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From the staff of the Tampa Bay Times

Breaking down insurance



Buzz is there's going to be a deal on property insurance legislation, although Buzz has yet to see new House amendments this morning. But here's a report on some of the more pressing negotiations completed late last night or in recent days.

Sen. Jeff Atwater R-North Palm Beach and Rep. Dennis Ross, R-Lakeland, have been talking in quiet negotiations for two weeks on a package that Atwater championed in the Senate as a continued crack-down on insurers that began last year. The House finally showed their hand in strike-all amendments filed Tuesday.


“I’m still optimistic, but it was a long day,” Atwater said late Tuesday, while adding he’s been dealing with a lot of “push back” from House negotiators. He also stressed that trades are "compromises" not "watering down" his bill.

A major sticking point today is that the rules require approval from two-thirds of the House, which means getting Democrats on board, to even introduce the property insurance package left on the special order calendar from yesterday.

Here's a partial break-down and analysis of the current insurance package, (subject to change), according to legislation filed Tuesday and interviews with Sen. Jeff Atwater and Rep. Dennis Ross last night.

Last year, the Legislature passed a temporary prohibition set to expire this year on "use and file," which had allowed property insurers to first use their rate hikes than ask regulators for them later. Atwater agreed as of Tuesday to back off efforts to permanently get rid of "use and file" measures. Instead, Atwater settled for extending the ban on "use and file" for one more year, with the new legislation pushing the expiration to Dec. 31 2009.

In return, the House agreed to permanently get rid of arbitration panels, which used to be insurers preferred method of settling disputes with regulators about rate hikes. Current laws temporarily get rid of arbitration panels, which Atwater and OIR have criticized, saying they give insurers the upper-hand.

The House, Ross said, was willing to get rid of arbitration panels, in return for making it quicker and easier to appeal regulator's denials of rate hikes through the Division of Administration Hearings (DOAH), which is currently the only appeal's process and is infamous for taking a really long time (think more than a year.)

However, that DOAH appeal's process is slated to change under the House plan. Law judges would have to follow new specific guidelines for considering the appeal, such as whether actuarial practices were followed, whether profits are reasonable or excessive, whether reinsurance purchases are reasonable or excessive. In addition, law judges, who now pretty much give an up or down vote, would be able to recommend a "modified" rate change.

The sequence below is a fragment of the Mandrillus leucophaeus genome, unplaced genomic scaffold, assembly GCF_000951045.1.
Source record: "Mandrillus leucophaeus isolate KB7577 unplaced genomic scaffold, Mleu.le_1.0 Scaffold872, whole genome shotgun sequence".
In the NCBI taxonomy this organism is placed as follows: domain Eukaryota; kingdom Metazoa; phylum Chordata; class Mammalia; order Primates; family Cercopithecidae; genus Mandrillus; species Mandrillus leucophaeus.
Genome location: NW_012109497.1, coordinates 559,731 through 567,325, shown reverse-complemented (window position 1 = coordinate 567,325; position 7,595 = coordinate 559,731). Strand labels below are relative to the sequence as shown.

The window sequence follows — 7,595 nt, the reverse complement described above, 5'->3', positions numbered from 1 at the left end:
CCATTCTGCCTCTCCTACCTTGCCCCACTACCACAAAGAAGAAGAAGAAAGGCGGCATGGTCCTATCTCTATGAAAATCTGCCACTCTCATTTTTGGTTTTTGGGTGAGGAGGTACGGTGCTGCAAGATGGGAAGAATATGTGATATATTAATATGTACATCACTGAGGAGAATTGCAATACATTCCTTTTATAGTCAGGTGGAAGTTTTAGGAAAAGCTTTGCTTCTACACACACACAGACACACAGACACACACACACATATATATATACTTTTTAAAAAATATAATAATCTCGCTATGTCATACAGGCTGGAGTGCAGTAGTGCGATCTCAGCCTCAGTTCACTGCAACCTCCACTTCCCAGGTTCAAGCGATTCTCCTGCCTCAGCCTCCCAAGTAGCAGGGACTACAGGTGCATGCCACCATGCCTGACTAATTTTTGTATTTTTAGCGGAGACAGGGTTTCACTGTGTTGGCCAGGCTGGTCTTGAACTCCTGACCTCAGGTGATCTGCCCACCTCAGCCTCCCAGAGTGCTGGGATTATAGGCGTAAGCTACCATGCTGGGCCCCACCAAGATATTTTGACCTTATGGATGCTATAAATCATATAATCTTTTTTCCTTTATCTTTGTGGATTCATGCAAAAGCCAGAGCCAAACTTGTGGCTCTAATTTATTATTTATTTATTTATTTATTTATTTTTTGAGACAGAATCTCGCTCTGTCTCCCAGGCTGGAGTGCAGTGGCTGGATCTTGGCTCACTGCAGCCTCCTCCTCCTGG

Atwater said he was willing to give up a provision, which Atwater called a "heavy lift" for the House. Under the Senate bill, the legislation would have made it easier to sue insurers for anti-trust violations in Florida. Nationally, insurers are pretty much shielded from anti-trust allegations.

In return, Atwater said he was pushing the House to agree to a provision which would allow policyholders who file "undisputed" claims, which under current law are supposed to get paid within 90 days, a new way to sue insurers that don't pay up on time. Last night, Ross said the parties were working on language that would lay out "excusable reasons" for claims that don't get paid on time.

The bill includes Senate language that requires insurers to use hurricane models approved by the state hurricane modeling commission. But it also includes language that allows insurers to be able to set (or even hike?) rates without fear of getting disapproved if they buy reinsurance that prepares them against a fairly expensive 1-in-a-250-year storm.

Left unresolved last night but probably figured out by now:
Ross said the House felt strongly that insurance regulators should have to promise or "certify" under oath not to reveal "trade secrets" and also that actuaries should have to "certify" under oath that their recommendations are true and not misleading. Atwater said he was very concerned about state employees facing possible perjury charges under the House proposal. Buzz hears that there has been a compromise on this but hasn't seen the language.

UPDATE: Buzz hears that an Atwater measure to allow Citizens Property Insurance Corp. to stop writing wind-only policies starting this summer (the state-insurer would still write overall policies insuring against wind, theft and fire) is not happening.

As for terms Republicans have agreed to:

*Borrowing $250 million from Citizens to fund a low-interest loan program for start-up private insurers. The governor doesn't like this.

*UPDATE: Extending the Citizens rate freeze for one more year.

* Forcing insurers to give regulators notice 90 days prior to dropping more than 10,000 policies.

[Last modified: Wednesday, September 15, 2010 10:55am]


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